Comic books are the land of unbridled ideas. The medium where the readership is small but open minded, thirsty for stories swollen with high concept. Comic books play on the remote ends of spectrums, qualifying their characters with terms like “God-like,” focusing on plot devises like time travel and horror and forming theses around artificial intelligence and multiverses.
It’s all about the mass of the idea, but all too often, creators can forget the genesis point of all ideas. A person.
Boy-1 elevates itself above other books not because it posits a grander sci-fi concept, but because it shows restraint in the way it features that concept. Choosing to place depth of character and a pragmatic view on science above pie in the sky sci-fi musings.
The idea of cloning being the next tier of human progression has already been explored in literature with great frequency and fervor. Boy-1 doesn’t do much to add to that tradition. It keeps its skeletal thought simple. After the cloning of two chimps goes better than expected, a corporation decides it is time to start cloning humans. A scientist named Jadas is tasked with heading this new project.
This basic summery shows nothing particularly novel. It is ground plowed to handles by countless other works of fiction. Boy-1 seems aware of this. There is a running awareness of real world pop culture throughout the book, acting as a nod to its audience. Reminding them that both it and its characters are aware of its dalliances into triteness.
It also seems aware of science fiction’s common folly when handling these sort of story notions, mainly, categorizing the pursuit of morally nuanced science as either “we should never have meddled in the affairs of the universe/played God/pushed things so far” or “There is no more canonization worthy cause than taping the next mile marker on mankind’s run down the timeline.”
Jadas pauses before initiating the human cloning process to dissect the moral intricacies of what he is about to do. The AI construct he is speaking with delivers a dry and simple view of science that becomes one of the thematic backbones of the story. Whether it is making cheese or building a rocket to the moon mankind pushes science forward, he doesn’t do it because it is a holy cause or because it is his duty to his species. He does it because humans have a natural forward momentum to them. They just progress. So, if Jadas chooses not to start the program, it doesn’t matter because someday someone else will. It’s just what humans do.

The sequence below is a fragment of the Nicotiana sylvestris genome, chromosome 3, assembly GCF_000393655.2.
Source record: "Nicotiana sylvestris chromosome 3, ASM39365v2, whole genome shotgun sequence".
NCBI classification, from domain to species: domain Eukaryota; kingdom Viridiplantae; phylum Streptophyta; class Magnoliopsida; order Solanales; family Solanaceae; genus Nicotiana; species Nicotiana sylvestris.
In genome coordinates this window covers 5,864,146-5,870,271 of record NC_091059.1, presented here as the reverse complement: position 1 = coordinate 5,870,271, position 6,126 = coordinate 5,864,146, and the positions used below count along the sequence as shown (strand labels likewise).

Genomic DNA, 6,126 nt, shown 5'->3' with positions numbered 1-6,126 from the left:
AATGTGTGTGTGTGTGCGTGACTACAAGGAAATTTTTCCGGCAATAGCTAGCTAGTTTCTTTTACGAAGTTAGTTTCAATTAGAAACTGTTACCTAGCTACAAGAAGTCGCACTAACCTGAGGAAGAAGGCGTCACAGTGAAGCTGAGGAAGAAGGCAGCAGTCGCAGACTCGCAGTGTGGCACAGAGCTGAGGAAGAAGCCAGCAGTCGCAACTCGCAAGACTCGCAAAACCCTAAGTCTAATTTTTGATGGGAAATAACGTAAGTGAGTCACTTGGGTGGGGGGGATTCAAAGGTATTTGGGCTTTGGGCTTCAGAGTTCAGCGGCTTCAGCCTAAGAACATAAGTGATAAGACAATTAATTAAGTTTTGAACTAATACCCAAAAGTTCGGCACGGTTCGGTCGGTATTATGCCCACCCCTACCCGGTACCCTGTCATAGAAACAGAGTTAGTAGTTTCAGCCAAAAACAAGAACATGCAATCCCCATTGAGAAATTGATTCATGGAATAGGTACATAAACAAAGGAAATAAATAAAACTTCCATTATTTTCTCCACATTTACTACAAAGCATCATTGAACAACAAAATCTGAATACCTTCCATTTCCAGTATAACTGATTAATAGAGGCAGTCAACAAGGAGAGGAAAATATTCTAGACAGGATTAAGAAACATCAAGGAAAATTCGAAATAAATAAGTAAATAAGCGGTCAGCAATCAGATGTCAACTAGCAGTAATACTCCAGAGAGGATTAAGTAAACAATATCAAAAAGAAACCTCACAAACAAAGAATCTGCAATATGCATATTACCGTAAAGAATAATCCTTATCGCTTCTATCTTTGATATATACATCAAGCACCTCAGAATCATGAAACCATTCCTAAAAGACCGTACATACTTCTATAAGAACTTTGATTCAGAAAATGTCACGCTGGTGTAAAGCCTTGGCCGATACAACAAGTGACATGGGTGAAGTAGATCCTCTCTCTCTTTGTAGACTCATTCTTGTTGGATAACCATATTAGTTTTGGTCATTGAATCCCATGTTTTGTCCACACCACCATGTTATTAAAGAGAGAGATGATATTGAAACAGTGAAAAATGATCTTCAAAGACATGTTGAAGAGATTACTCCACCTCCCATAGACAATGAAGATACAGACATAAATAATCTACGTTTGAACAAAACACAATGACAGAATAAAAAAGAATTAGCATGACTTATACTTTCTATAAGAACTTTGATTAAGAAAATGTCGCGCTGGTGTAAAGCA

This simple statement paints Jadas’ eventual decision to start the cloning process in a different color. He doesn’t do it because he decided it was the right thing to do. He does it almost out of nihilism. If its going to happen, why not be the man standing at the spearhead?
It makes the book’s choice to then push the science to background make sense. Once the program launches Jadas loses interest, gaining a driftlessness. This great progressive moment that he is giving to mankind spawns no investment from him, instead it stirs something else.
The science the cloning process is based on was pioneered by Jadas’ father who went missing when Jadas was very young. The blossoming of that science into a tangible project causes Jadas to wonder again about his father’s fate.
This is the fulcrum of the narrative and it is what makes it a different kind of science fiction story. Rather than focusing on what cloning means to mankind, it focuses on what cloning means to Jadas. By moving from the broad to the personal, the story becomes something connective and different.
The pretentiousness is sucked out and an old previously threadbare plot becomes fresh. It’s no longer about a stage of existence we will never see and thereby have a hard time grasping in any concrete way. Instead, it is about identity. It’s about wondering where you came from. About having unanswered questions that have made your life systemically incomplete. Readers have never cloned themselves but they have felt these things.
Boy-1 drives a needle into the nucleus of an idea that other works of fiction have just fondled. It understands how to build a tether to its reader and how to pull on it. Never overly obligated to its genre Boy-1 is above all things, simply itself a smart, worldly and original example of how to do science fiction right.